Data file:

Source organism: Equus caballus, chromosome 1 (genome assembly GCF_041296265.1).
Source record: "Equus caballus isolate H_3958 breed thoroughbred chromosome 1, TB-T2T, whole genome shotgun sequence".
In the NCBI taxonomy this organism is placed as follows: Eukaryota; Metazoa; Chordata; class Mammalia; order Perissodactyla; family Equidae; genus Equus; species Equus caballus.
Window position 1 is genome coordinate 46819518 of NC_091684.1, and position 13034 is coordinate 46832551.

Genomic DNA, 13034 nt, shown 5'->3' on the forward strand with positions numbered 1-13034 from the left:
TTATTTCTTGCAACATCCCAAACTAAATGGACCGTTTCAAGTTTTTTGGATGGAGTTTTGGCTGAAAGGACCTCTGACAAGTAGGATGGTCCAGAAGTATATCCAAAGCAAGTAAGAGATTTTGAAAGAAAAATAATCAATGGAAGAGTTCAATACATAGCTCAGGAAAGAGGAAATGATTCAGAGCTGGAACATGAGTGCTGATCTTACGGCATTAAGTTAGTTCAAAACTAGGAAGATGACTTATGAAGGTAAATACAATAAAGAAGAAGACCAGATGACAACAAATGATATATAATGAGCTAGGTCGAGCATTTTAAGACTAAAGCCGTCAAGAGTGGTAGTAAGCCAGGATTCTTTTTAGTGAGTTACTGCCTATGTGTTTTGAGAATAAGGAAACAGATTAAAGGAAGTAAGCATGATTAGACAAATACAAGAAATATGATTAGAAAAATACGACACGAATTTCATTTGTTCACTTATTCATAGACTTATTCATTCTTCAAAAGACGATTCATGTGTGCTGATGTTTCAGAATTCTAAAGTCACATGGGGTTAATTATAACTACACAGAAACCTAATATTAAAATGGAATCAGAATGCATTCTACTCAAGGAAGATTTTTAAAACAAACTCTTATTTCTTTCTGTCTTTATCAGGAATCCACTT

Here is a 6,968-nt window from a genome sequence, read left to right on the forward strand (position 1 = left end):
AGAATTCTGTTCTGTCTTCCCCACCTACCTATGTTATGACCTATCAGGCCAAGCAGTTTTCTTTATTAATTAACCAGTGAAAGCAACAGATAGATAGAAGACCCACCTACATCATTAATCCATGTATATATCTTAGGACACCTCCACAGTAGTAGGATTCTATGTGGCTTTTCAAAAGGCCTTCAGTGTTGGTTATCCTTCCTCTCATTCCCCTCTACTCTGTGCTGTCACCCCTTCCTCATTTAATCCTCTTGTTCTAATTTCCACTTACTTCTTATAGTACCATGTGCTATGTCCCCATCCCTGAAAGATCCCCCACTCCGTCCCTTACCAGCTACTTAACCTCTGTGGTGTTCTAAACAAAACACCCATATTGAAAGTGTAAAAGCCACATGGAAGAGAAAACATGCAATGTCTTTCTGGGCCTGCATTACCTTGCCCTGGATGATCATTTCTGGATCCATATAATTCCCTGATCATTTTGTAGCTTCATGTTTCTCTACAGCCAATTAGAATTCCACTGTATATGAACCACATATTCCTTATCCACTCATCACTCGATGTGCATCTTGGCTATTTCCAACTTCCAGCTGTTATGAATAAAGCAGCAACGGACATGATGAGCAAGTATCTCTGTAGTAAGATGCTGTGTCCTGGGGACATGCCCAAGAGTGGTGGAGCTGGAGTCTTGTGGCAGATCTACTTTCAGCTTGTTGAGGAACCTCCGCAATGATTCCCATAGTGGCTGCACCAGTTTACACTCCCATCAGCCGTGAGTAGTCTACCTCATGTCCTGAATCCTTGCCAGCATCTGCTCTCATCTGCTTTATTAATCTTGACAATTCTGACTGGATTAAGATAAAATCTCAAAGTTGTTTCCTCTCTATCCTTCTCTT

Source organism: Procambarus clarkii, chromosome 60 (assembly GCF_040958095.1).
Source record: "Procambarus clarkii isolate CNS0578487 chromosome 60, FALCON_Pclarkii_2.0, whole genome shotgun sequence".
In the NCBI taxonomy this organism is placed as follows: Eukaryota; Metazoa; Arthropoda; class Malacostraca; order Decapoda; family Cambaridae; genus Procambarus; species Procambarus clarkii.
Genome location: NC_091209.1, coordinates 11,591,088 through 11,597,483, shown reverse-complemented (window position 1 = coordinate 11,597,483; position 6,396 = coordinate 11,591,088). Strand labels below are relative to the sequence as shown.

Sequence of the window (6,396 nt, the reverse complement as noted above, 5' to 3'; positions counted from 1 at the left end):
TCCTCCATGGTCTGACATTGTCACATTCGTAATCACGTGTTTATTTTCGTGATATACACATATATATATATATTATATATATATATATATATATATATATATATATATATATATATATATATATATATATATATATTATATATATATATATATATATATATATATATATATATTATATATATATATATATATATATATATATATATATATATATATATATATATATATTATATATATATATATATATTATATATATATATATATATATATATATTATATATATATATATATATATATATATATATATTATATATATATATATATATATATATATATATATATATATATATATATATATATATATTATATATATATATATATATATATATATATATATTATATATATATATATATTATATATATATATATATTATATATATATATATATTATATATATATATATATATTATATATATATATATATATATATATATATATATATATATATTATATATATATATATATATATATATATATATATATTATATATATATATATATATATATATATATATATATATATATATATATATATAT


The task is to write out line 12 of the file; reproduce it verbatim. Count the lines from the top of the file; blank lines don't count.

Genome location: NC_091209.1, coordinates 11,591,088 through 11,597,483, shown reverse-complemented (window position 1 = coordinate 11,597,483; position 6,396 = coordinate 11,591,088). Strand labels below are relative to the sequence as shown.